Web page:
McNeer et al1 refute the issues raised in my editorial2 regarding their article titled "Botulinum Toxin Management of Infantile Esotropia in Children." They provide us with some new information that addresses some (but not all) of my concerns. For example, they tell us that in fact all patients elected botulinum toxin type A injection over incisional surgery. This information, which was not in their original article, refutes my concern about one type of selection bias in their series. Also, they point out some possible reasons why they achieved better results with botulinum toxin for treating infantile esotropia than other investigators. Some of their reasons are plausible explanations (eg, simultaneous bilateral injections and aggressive follow-up treatment). For some suggested reasons, the relationship between cause and effect is less evident (eg, alternate patching and the patient population).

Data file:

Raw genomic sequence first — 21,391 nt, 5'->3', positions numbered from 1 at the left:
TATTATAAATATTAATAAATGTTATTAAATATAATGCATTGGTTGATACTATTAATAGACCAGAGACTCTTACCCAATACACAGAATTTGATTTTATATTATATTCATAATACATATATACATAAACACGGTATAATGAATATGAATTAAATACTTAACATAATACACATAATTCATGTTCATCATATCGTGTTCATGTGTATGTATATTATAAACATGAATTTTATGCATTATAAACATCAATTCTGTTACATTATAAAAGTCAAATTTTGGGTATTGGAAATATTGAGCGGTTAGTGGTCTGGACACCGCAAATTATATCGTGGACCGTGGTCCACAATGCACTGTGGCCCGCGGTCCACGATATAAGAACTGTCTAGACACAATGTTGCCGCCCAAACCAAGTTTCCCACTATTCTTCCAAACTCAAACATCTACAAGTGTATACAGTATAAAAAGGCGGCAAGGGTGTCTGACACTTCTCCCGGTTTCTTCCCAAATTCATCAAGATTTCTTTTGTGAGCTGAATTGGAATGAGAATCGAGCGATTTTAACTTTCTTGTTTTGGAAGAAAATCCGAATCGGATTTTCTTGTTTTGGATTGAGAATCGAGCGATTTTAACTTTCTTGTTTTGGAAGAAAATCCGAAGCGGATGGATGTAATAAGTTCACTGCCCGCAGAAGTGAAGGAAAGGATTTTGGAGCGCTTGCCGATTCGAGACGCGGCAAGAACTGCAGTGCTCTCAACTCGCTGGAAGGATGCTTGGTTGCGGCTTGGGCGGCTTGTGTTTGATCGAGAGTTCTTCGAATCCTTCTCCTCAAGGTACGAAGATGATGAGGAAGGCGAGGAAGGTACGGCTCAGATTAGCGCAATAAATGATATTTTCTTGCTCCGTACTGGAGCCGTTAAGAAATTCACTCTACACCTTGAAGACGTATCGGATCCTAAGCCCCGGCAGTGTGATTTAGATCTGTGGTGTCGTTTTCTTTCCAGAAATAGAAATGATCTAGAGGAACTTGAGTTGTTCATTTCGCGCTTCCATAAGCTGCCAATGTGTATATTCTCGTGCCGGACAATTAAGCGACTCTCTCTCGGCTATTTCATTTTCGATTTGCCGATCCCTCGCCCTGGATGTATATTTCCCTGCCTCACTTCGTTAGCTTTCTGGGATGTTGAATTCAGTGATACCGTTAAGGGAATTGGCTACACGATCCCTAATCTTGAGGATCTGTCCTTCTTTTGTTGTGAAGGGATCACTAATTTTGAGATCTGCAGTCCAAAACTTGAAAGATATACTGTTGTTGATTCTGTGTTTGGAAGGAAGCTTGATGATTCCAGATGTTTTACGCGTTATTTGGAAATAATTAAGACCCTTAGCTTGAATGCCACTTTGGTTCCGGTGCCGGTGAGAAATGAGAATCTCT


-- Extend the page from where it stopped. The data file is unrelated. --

Burton J. Kushner. Botulinum Toxin Therapy for Essential Infantile Esotropia in Children—Reply. Arch Ophthalmol. 1998;116(5):701–703. doi: